Differences Between OFAC Lists and Section 314(a) Lists
by John S. Burnett, BOL Guru
"Checking lists" has become a standard entry on many job descriptions for bank officers and employees, whether they work in Operations, Lending, Trust, Investments, Security or, well, almost anywhere. Many bank employees have a list of lists to check, and government lists are ranked high on each of them.
Perhaps because of the areas in which Treasury's Office of Foreign Assets Control (OFAC), the USA PATRIOT Act and BSA/AML efforts intersect, we often see misunderstandings concerning two particular government lists -- those commonly known as the "OFAC List" and the "314(a) List." We've created this chart to help sort out the differences.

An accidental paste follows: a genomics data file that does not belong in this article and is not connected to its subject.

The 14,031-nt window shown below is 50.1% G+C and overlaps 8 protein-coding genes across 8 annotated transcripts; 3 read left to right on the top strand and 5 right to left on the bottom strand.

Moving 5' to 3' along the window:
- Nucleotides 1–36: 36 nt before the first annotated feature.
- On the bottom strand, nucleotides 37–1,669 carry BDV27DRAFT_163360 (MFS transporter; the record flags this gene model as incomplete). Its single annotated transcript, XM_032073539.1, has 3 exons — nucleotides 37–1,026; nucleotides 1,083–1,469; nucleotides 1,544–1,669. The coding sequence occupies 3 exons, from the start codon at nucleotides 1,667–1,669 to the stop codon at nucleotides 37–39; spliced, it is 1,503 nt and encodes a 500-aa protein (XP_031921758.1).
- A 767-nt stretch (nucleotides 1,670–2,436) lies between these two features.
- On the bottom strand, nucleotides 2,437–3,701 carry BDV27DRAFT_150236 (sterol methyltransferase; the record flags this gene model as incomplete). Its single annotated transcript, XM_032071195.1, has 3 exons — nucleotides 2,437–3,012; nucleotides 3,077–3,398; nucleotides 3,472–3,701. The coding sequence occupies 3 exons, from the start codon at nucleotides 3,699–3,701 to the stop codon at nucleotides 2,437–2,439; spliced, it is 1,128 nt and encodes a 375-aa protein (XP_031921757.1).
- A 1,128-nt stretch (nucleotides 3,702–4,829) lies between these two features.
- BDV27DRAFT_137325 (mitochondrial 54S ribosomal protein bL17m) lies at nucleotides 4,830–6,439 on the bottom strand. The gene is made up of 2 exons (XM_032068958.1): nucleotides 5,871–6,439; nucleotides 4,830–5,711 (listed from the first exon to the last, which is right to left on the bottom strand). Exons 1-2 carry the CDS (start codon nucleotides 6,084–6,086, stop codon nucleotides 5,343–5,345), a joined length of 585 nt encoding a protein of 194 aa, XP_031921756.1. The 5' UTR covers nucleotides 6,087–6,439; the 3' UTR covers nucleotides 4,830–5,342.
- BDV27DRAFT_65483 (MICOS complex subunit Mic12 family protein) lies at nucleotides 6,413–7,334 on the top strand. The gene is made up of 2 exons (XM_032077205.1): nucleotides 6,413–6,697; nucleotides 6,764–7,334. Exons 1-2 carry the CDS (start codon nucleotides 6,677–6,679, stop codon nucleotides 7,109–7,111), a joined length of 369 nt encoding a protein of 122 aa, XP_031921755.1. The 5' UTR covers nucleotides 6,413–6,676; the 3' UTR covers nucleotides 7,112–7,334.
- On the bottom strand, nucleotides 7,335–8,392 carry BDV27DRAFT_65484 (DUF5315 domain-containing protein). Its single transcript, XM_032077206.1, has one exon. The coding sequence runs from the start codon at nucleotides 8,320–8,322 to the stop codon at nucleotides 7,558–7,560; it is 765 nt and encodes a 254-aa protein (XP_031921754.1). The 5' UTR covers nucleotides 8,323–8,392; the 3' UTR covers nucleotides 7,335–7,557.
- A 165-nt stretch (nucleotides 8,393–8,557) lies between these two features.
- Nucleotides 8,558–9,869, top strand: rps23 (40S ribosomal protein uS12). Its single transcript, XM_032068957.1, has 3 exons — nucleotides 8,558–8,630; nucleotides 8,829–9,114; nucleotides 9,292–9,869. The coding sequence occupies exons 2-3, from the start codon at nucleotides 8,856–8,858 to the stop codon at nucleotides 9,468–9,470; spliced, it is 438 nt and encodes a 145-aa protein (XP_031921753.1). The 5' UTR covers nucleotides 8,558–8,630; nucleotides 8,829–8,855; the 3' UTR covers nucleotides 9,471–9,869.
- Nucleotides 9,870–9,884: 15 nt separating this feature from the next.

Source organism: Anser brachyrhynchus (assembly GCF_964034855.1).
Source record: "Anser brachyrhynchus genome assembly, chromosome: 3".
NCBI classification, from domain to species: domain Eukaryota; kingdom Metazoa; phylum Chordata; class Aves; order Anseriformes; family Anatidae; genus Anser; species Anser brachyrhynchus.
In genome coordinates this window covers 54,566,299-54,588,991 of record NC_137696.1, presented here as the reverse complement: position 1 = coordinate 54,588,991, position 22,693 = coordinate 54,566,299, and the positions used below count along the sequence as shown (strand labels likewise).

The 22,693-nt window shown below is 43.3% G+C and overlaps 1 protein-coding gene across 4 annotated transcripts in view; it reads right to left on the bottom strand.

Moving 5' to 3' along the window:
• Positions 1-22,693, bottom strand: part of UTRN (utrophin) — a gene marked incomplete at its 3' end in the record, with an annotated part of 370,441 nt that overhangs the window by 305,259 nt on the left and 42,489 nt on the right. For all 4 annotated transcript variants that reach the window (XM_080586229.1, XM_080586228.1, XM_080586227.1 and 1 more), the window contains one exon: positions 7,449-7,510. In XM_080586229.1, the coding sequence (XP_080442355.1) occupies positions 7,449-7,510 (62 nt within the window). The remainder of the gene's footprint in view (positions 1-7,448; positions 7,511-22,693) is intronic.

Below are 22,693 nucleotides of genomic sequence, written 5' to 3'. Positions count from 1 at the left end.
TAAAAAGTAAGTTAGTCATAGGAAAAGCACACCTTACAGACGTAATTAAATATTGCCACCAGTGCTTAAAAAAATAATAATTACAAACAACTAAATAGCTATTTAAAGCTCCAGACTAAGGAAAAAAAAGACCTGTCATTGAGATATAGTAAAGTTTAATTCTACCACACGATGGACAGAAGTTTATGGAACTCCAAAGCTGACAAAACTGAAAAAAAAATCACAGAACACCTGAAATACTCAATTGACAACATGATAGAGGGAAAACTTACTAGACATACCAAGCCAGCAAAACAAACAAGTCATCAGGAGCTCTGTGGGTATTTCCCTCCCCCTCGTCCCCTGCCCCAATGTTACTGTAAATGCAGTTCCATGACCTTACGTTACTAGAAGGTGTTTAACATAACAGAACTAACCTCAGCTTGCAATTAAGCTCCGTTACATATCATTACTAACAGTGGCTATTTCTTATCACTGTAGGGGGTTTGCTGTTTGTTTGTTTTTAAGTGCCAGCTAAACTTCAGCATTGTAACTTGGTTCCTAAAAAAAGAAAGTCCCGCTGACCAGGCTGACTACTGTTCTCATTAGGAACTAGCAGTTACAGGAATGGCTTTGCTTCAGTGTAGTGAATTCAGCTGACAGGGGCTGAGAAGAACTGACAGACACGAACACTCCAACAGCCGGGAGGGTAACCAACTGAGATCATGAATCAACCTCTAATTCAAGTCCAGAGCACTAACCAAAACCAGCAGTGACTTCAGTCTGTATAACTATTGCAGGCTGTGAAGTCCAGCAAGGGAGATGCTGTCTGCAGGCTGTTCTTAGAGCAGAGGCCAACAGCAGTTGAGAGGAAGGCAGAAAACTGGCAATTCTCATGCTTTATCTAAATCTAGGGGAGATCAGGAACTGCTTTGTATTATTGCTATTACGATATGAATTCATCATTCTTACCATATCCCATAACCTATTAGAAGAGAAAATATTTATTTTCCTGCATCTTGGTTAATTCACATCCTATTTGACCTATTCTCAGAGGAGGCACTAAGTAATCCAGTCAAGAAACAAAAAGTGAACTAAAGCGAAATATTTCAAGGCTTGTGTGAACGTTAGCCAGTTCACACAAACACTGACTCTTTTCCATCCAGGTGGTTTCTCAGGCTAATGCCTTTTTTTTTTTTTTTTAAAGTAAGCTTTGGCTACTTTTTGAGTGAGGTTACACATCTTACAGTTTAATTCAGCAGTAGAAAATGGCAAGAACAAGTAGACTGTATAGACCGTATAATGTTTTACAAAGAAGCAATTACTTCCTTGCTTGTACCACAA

314(a) List OFAC List Highly sensitive and confidential. Disseminated only to a small select group and subject to the utmost confidentiality. Public list of names. Available over the Internet to anyone Persons on this list are subjects of law enforcement investigations. You should not infer from the fact they are listed that they have been convicted of a crime. Persons and entities on this list have been publicly named as persons against whom there are sanctions imposed by the U.S. government. Names on the 314(a) List are usually not on the OFAC list and vice versa. Names on the OFAC List are usually not on the 314(a) list and vice versa. Consists of entities and individuals identified by federal or other law enforcement authorities and provided to the banking regulators for confidential dissemination to banks. Consists of individuals and entities that are subject to the sanctions programs of the Office of Foreign Assets Control. This list used to be sent by email or fax to designated individuals at each institution. In place of the email method, the list is now downloaded by authorized individuals at each institution from a secure server maintained by FinCEN. FinCEN is able to determine when each institution completes a download of the list. Some institutions still receive the list via fax. Each financial institution must take responsibility for monitoring the list and determining if changes have occurred. The institution must obtain the list itself, on its own initiative, either directly from the OFAC site or from a third-party. Institutions are asked to review their records for the most recent 12 months (6 months for wire transfer records), including, but not necessarily limited to, account files, wire and book transfer records, monetary instrument sales records, credit card records, electronically searchable safe deposit box records, trust department records, documentation for loans and mortgages, and certain other records to determine whether there are any records indicating transactions or relationships involving anyone on the 314(a) List. Some requests may ask that the search cover a longer period. The OFAC list requires a "snapshot in time" search to determine if, at the time new names/entities are added to the list, the institution is holding any assets of the OFAC-affected parties. In addition, all institutions must consult the list on an ongoing basis when entering into new transactions to determine if a party to the transaction is on the list. If an institution determines it has a match in its records for anyone on the current 314(a) list, mark an "X" next to the party on the list, and email or fax it back to FinCEN, per their instructions.